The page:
A hub for all cultures, fine restaurant life, and outdoor extravaganza, Rittenhouse Square is an area in our city that attracts both locals and visitors! From its annual flower markets and outdoor concerts to co-workers gathering for lunch to children playing, you can see just about anything that has to deal with relaxing and enjoyment in this vicinity. Without a doubt, Rittenhouse Square is as historic as it is beautiful and truly captures the heart and soul of Philadelphia.
About Rittenhouse Square
The first home on the square was constructed in 1840, shortly followed by a building boom lasting into the 1850’s. As the century progressed, Rittenhouse Square became a fashionable neighborhood, home to many of the “Victorian aristocracy” of Philadelphia. Today, you can still find mansions from the era still alive and thriving.
A gem in its own, Rittenhouse Square Park is one of the original five open-space parks planned by William Penn in the late 17th century. It was originally called Southwest Square, but renamed Rittenhouse Square in 1825 after David Rittenhouse, a brilliant astronomer, patriotic leader, and descendant of William Rittenhouse. (Fun fact: He was also the first paper-maker in the city.)
Dining in the Square
The energy in this neighborhood is incomparable to any other, making restaurant and bar life essential. Some of the wonderful places to dine include:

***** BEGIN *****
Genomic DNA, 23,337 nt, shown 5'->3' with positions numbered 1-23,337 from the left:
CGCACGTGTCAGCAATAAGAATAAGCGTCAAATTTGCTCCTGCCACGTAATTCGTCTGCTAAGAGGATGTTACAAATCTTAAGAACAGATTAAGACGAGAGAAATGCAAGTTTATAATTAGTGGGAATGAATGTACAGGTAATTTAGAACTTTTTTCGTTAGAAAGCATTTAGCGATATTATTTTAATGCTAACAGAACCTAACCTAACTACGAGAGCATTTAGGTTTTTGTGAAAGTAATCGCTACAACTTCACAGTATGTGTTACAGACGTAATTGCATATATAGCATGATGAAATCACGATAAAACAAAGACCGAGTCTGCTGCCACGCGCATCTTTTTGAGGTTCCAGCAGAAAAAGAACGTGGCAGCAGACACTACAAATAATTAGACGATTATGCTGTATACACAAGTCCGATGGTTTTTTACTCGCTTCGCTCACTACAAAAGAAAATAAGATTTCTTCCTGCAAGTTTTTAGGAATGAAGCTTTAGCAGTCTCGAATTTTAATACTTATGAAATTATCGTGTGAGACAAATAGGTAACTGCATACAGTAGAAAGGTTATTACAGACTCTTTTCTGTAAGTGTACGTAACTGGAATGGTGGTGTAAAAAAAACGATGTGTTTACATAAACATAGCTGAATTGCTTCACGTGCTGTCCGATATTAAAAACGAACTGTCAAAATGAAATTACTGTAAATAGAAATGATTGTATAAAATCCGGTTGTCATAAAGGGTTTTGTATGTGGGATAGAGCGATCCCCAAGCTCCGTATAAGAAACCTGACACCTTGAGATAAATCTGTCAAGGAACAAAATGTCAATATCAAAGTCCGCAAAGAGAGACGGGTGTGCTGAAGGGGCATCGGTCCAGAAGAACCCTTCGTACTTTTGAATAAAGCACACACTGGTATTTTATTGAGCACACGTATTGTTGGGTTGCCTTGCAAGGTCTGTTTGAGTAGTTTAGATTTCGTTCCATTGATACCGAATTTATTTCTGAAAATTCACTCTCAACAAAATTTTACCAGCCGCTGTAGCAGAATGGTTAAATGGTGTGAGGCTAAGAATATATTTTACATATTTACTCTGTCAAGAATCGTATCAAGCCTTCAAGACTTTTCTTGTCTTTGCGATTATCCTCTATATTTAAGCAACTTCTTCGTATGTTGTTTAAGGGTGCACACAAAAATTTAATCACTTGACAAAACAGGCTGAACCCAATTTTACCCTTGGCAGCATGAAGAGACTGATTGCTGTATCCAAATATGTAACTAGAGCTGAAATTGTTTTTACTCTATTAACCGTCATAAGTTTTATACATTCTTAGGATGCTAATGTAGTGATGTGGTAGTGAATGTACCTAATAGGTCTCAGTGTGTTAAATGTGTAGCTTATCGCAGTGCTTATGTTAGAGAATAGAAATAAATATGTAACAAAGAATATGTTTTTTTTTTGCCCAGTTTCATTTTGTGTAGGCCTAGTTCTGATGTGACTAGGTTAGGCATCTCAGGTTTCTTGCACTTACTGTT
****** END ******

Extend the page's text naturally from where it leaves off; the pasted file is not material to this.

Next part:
- Barclay Prime
- Continental Midtown
- Walnut Room
- Twenty Manning
Rittenhouse Square is filled to the brim with many fine examples of public art. Not only can you find the works of art in galleries, but you can find them outdoors for all to see. Some of the pieces on display include:
- Lion Crushing a Serpent – by Antoine-Louis Barye. Located in the central plaza, it was created in 1832 and symbolizes the French Revolution. The bronze cast dates to 1890.
- Duck Girl – by Paul Manship. Created in 1911, this is a sculpture of a young girl carrying a duck under one arm.
- Billy – by Albert Laessle. A two-foot-high bronze statue of a billy goat halfway down the southwest walk.
- Evelyn Taylor Price Memorial Sundial – by Beatrice Penton. Located in the northeast walkway, this is a sculpture of two cheerful children who are holding a giant sundial in the shape of a sunflower head.
- Giant Frog – by Cornelia Van A. Chapin. Located in a flower bed between the sundial and the central plaza, this is a large and sleek granite amphibian.
- Eating and Drinking in Rittenhouse Square
For those that want to skip driving and looking for parking, Philly makes it easier than ever to visit the area. Some routes include:
- SEPTA Regional Rail – stops at Suburban Station
- PATCO Speedline – stops at 16th Street and Locust Street, 2 blocks east of the square
- SEPTA 9,12, 21, and 42 bus lines run west along Walnut Street, 17 runs north along 20th Street and south along 19th Street, 2 runs north along 16th Street and south along 17th Street
- SEPTA Subway-Surface Trolley Lines – station at 19th and Market Streets or Walnut and Locust
- Two taxi stands are located on the west side of the square
Curious about our listings in Rittenhouse Square? Contact The Mike McCann Team for more information to finding your Center City Home!